“Our consumer research shows that consumers still see the smartphone providing the hub for entertainment content while on the move. They then anticipate that their future cars will be capable of critical communication and autonomous driving within a decade, giving operators a timeline for 4G network improvements on motorways, as well as 5G technology roll-out.”
Turning point with 5G
Alex Gledhill, Intel’s global account director for Vodafone, agrees that 5G will be a turning point.
“It’s something we at Intel are supporting with our Intel Go automotive 5G platform, a 5G-ready test platform for vehicle-to-everything communications,” he explains. “We predict that autonomous vehicles will generate about 4,000 gigabytes every day, and this data will need to be shared continuously among vehicles to help them learn.
“5G is also expected to deliver ultra-low latency and vehicle-to-vehicle, or V2V, connectivity for the era of autonomous vehicles,” says Gledhill.
“Network operators offering 5G connections will be the crucial bridge for this data, and stand to benefit from successfully commercialising their role in the technology.”
Jeff Warra, senior business develop-ment engineer at vendor Spirent Communications, looks further ahead to when the autonomous car is effectively an office on wheels, creating even stronger demand for a highly reliable and secure connection on the way.
“This will require additional bandwidth with low-latency from the cellular carrier networks to support millions of vehicles handing off connections from tower to tower or when calibrating and tweaking stickiness when going from 5G to 4G to 3G back to 5G,” he says.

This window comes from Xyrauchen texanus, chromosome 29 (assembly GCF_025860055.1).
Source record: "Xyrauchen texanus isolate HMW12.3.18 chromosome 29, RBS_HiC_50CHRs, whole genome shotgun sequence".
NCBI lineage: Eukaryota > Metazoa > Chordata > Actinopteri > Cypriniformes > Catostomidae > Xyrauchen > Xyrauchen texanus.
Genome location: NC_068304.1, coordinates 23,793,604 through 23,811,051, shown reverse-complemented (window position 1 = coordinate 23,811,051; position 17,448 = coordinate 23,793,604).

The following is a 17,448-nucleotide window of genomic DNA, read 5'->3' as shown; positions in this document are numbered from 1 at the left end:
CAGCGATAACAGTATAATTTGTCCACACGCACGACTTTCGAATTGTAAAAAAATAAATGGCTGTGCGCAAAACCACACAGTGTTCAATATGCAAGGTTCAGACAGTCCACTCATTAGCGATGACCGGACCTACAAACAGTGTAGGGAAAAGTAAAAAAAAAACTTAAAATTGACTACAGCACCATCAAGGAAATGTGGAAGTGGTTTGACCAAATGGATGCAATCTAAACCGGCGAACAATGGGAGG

The network is arguably the most important part of the connected car ecosystem, believes Alexandra Rehak, IoT practice leader with analyst firm Ovum. “It needs to be able to process huge amounts of data very, very quickly,” she says. “If you look at the business case for 5G, a lot of it is around supporting just this type of massive communication.”
But she warns that returns on investment are likely to be long term in nature. “It’s undoubtedly an opportunity for operators, near the top of the list of priorities for many of them,” she says.
“But there are quite a few steps along the way between what we have now and the fully autonomous vehicle. There are short-term revenue opportunities, like providing entertainment services in the car, but I don’t see anybody making a lot from that at this point. The bigger play is probably something like supporting fleet management.”
In the meantime, she says, it’s about enrichment through finding or acquiring partners from different parts of the value chain. “This is why you’ve seen, for example, Verizon going out and buying a telematics firm,” she points out. “Vodafone has done similar with Cobra. The smaller carriers don’t have the resources for that.”
The connected car may not become a carrier cash-cow in the foreseeable future. But for those with the resources to invest, the appetite to seek out complementary partners and the patience to bide their time for a return, the rubber is already hitting the tarmac.